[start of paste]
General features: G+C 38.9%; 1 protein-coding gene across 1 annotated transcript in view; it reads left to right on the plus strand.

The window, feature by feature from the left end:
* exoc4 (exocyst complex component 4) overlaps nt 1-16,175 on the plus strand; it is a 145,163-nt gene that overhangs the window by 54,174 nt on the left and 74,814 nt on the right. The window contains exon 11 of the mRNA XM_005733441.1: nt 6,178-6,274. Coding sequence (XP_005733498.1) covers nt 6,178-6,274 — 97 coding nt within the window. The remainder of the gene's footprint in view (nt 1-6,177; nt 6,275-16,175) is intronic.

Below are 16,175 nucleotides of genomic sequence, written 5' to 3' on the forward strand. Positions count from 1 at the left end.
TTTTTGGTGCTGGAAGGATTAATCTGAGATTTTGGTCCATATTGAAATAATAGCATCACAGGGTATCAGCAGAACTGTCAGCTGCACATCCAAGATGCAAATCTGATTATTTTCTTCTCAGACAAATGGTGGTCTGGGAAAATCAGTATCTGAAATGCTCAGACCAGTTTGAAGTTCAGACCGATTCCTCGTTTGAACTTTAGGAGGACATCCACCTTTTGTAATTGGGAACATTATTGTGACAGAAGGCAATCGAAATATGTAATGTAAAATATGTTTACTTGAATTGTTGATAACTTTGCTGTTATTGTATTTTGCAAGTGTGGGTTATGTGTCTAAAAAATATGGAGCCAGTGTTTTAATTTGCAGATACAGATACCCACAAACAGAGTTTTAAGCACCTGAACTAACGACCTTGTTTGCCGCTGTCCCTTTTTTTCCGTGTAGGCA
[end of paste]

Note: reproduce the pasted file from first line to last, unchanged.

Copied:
General features: G+C 38.9%; 1 protein-coding gene across 1 annotated transcript in view; it reads left to right on the plus strand.

The window, feature by feature from the left end:
* exoc4 (exocyst complex component 4) overlaps nt 1-16,175 on the plus strand; it is a 145,163-nt gene that overhangs the window by 54,174 nt on the left and 74,814 nt on the right. The window contains exon 11 of the mRNA XM_005733441.1: nt 6,178-6,274. Coding sequence (XP_005733498.1) covers nt 6,178-6,274 — 97 coding nt within the window. The remainder of the gene's footprint in view (nt 1-6,177; nt 6,275-16,175) is intronic.

Below are 16,175 nucleotides of genomic sequence, written 5' to 3' on the forward strand. Positions count from 1 at the left end.
TTTTTGGTGCTGGAAGGATTAATCTGAGATTTTGGTCCATATTGAAATAATAGCATCACAGGGTATCAGCAGAACTGTCAGCTGCACATCCAAGATGCAAATCTGATTATTTTCTTCTCAGACAAATGGTGGTCTGGGAAAATCAGTATCTGAAATGCTCAGACCAGTTTGAAGTTCAGACCGATTCCTCGTTTGAACTTTAGGAGGACATCCACCTTTTGTAATTGGGAACATTATTGTGACAGAAGGCAATCGAAATATGTAATGTAAAATATGTTTACTTGAATTGTTGATAACTTTGCTGTTATTGTATTTTGCAAGTGTGGGTTATGTGTCTAAAAAATATGGAGCCAGTGTTTTAATTTGCAGATACAGATACCCACAAACAGAGTTTTAAGCACCTGAACTAACGACCTTGTTTGCCGCTGTCCCTTTTTTTCCGTGTAGGCA